All of this electronic communication will inexorably change our language over time, much as vernacular speech caused French and Italian to evolve from Latin many centuries ago. I see that “LOL” has made its way into the dictionary (online, at least), and words like “google” are becoming verbs. Our children are already communicating in ways we couldn’t envision twenty years ago, and the language they will speak as adults could sound very different from that spoken by their grandparents. Yes, it’s an exciting new world my children are entering. But here in the early days of their technologically enhanced education, I want them to appreciate the difference between to, too, and two.
My spelling is atrocious. (Had to check that one with spell check!) I sometimes wonder if English is my second language. I wish I my spelling and grammar were better. Writing does not come easy to me, which is difficult given my career as a researcher, so spelling and grammar technology is helpful to me. My professional writings would be horrible without the crutch, but I don’t think the technology brought my skill down. My spelling and grammar have been bad for as long as I can remember. The technology has allowed me to be successful at a job that requires good spelling and grammar skills.
Having admitted one of my major flaws, I do think spelling and grammar are important and fundamental skills for communication. I am pleased to see the emphasis on spelling and grammar in grade school, and I like the approach of high frequency words and pattern words. The approach seems to be working very well with our kids, and they are close in age so they have fun working with each other to study and learn the words (great reinforcement for the older child; new challenges for the younger child). Their learning preference is paper and pencil writing and games. Our kids don’t type or “spell” on a computer or ipad so they haven’t been exposed much to the technology crutches. They want to learn for the sake of doing well (thank goodness they are motivated to please their teachers!) and so far we have kept them naïve to the technology that can make all of this easier for them.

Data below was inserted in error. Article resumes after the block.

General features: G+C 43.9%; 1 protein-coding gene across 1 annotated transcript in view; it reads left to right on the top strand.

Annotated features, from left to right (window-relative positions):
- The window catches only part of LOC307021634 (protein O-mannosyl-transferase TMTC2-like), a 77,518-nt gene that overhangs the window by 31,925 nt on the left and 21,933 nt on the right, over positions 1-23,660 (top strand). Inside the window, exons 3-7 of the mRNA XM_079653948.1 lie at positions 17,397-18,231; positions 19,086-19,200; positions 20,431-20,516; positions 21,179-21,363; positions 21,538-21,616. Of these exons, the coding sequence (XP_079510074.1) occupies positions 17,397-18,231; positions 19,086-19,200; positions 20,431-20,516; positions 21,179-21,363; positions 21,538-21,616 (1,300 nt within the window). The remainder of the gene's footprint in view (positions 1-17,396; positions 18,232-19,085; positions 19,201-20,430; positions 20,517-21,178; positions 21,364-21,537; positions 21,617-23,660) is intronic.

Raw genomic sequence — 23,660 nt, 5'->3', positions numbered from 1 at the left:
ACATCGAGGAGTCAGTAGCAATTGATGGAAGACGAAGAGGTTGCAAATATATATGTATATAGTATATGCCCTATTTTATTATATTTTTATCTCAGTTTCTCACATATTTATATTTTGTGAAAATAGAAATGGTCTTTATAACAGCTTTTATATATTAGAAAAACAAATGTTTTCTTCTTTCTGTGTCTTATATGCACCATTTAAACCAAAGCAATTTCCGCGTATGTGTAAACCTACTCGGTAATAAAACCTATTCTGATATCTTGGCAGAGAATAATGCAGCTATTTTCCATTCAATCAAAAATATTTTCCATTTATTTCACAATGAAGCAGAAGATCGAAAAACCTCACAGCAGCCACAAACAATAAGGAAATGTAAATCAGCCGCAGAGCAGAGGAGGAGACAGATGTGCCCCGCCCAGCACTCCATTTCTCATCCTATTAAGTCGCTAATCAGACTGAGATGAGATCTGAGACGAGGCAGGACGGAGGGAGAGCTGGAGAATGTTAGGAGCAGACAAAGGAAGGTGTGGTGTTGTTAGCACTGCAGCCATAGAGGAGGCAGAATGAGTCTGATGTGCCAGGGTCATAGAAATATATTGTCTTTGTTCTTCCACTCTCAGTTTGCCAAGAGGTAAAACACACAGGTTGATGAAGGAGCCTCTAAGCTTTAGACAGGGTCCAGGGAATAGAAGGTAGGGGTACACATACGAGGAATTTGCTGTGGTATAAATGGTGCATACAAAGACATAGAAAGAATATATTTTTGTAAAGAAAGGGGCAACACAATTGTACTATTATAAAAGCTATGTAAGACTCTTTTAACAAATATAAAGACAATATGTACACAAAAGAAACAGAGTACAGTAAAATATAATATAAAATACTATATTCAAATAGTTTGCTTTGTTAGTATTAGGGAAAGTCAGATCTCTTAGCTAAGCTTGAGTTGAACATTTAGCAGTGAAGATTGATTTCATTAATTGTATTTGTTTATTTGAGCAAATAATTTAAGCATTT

Nonetheless, one of my favorite things is to see the kids “misspell” words they don’t know how to spell—those more difficult words they are using that they haven’t learned yet. Some of the spellings are SO cute and the sentences my kids write with their spelling words are interesting snapshots into their “worlds” and what is on their mind. I love to look at their homework and see everything they have written—whether it is spelled correctly or not! I know my days of loving their “misspellings” are numbered, and I hope they develop good grammar and spelling skills like their father. But for now I like the innocence in their mistakes, and I won’t let technology ruin my pleasure in their errors!